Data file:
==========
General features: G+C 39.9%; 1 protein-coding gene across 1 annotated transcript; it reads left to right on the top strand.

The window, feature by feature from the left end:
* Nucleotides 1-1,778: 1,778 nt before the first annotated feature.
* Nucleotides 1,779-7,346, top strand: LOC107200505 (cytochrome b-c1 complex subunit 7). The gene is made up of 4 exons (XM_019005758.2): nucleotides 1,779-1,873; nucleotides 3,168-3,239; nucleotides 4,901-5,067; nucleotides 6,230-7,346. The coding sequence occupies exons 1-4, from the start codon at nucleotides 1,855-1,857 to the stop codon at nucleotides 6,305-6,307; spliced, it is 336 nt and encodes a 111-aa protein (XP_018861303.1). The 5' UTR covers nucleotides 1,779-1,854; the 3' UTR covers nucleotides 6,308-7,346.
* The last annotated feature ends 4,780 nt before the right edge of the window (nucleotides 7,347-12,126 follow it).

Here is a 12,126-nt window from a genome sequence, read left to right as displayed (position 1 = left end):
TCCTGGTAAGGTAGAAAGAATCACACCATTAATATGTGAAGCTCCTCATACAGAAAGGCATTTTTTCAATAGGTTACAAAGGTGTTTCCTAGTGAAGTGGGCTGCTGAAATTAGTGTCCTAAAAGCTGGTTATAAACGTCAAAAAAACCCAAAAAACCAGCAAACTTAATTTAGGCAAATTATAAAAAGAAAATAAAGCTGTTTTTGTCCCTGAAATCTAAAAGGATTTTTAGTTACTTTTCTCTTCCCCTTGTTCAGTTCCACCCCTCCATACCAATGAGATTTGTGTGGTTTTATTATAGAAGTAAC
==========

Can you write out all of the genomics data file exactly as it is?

General features: G+C 39.9%; 1 protein-coding gene across 1 annotated transcript; it reads left to right on the top strand.

The window, feature by feature from the left end:
* Nucleotides 1-1,778: 1,778 nt before the first annotated feature.
* Nucleotides 1,779-7,346, top strand: LOC107200505 (cytochrome b-c1 complex subunit 7). The gene is made up of 4 exons (XM_019005758.2): nucleotides 1,779-1,873; nucleotides 3,168-3,239; nucleotides 4,901-5,067; nucleotides 6,230-7,346. The coding sequence occupies exons 1-4, from the start codon at nucleotides 1,855-1,857 to the stop codon at nucleotides 6,305-6,307; spliced, it is 336 nt and encodes a 111-aa protein (XP_018861303.1). The 5' UTR covers nucleotides 1,779-1,854; the 3' UTR covers nucleotides 6,308-7,346.
* The last annotated feature ends 4,780 nt before the right edge of the window (nucleotides 7,347-12,126 follow it).

Here is a 12,126-nt window from a genome sequence, read left to right as displayed (position 1 = left end):
TCCTGGTAAGGTAGAAAGAATCACACCATTAATATGTGAAGCTCCTCATACAGAAAGGCATTTTTTCAATAGGTTACAAAGGTGTTTCCTAGTGAAGTGGGCTGCTGAAATTAGTGTCCTAAAAGCTGGTTATAAACGTCAAAAAAACCCAAAAAACCAGCAAACTTAATTTAGGCAAATTATAAAAAGAAAATAAAGCTGTTTTTGTCCCTGAAATCTAAAAGGATTTTTAGTTACTTTTCTCTTCCCCTTGTTCAGTTCCACCCCTCCATACCAATGAGATTTGTGTGGTTTTATTATAGAAGTAAC